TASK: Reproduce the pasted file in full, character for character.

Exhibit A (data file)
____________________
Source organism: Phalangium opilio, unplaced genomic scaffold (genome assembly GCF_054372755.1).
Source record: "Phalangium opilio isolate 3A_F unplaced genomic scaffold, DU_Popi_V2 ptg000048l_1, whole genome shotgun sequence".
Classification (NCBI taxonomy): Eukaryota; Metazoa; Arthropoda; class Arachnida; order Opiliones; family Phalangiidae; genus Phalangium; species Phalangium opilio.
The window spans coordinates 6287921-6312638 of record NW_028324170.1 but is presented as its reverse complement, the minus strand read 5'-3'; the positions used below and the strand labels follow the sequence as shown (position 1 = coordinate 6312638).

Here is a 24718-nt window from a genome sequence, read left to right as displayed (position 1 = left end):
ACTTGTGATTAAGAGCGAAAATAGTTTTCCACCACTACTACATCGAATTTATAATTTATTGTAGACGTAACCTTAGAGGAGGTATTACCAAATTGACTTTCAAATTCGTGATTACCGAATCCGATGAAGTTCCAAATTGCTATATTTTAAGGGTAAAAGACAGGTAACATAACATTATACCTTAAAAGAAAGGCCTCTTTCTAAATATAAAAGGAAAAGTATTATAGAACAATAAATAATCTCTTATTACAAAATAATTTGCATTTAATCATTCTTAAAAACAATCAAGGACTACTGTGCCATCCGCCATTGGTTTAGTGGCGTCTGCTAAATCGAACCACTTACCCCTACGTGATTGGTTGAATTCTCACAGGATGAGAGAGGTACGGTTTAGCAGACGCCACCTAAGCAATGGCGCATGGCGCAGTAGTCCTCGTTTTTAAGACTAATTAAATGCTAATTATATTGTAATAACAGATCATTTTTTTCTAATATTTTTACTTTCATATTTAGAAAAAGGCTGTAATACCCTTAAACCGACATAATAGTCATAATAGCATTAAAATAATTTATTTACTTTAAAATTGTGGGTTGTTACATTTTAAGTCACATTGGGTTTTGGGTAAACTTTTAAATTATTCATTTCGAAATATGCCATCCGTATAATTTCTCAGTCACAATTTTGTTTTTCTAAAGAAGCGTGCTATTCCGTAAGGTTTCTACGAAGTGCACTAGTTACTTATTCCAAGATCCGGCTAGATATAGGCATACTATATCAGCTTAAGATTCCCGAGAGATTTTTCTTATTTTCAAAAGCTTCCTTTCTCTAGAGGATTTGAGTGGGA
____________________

Source organism: Phalangium opilio, unplaced genomic scaffold (genome assembly GCF_054372755.1).
Source record: "Phalangium opilio isolate 3A_F unplaced genomic scaffold, DU_Popi_V2 ptg000048l_1, whole genome shotgun sequence".
Classification (NCBI taxonomy): Eukaryota; Metazoa; Arthropoda; class Arachnida; order Opiliones; family Phalangiidae; genus Phalangium; species Phalangium opilio.
The window spans coordinates 6287921-6312638 of record NW_028324170.1 but is presented as its reverse complement, the minus strand read 5'-3'; the positions used below and the strand labels follow the sequence as shown (position 1 = coordinate 6312638).

Here is a 24718-nt window from a genome sequence, read left to right as displayed (position 1 = left end):
ACTTGTGATTAAGAGCGAAAATAGTTTTCCACCACTACTACATCGAATTTATAATTTATTGTAGACGTAACCTTAGAGGAGGTATTACCAAATTGACTTTCAAATTCGTGATTACCGAATCCGATGAAGTTCCAAATTGCTATATTTTAAGGGTAAAAGACAGGTAACATAACATTATACCTTAAAAGAAAGGCCTCTTTCTAAATATAAAAGGAAAAGTATTATAGAACAATAAATAATCTCTTATTACAAAATAATTTGCATTTAATCATTCTTAAAAACAATCAAGGACTACTGTGCCATCCGCCATTGGTTTAGTGGCGTCTGCTAAATCGAACCACTTACCCCTACGTGATTGGTTGAATTCTCACAGGATGAGAGAGGTACGGTTTAGCAGACGCCACCTAAGCAATGGCGCATGGCGCAGTAGTCCTCGTTTTTAAGACTAATTAAATGCTAATTATATTGTAATAACAGATCATTTTTTTCTAATATTTTTACTTTCATATTTAGAAAAAGGCTGTAATACCCTTAAACCGACATAATAGTCATAATAGCATTAAAATAATTTATTTACTTTAAAATTGTGGGTTGTTACATTTTAAGTCACATTGGGTTTTGGGTAAACTTTTAAATTATTCATTTCGAAATATGCCATCCGTATAATTTCTCAGTCACAATTTTGTTTTTCTAAAGAAGCGTGCTATTCCGTAAGGTTTCTACGAAGTGCACTAGTTACTTATTCCAAGATCCGGCTAGATATAGGCATACTATATCAGCTTAAGATTCCCGAGAGATTTTTCTTATTTTCAAAAGCTTCCTTTCTCTAGAGGATTTGAGTGGGA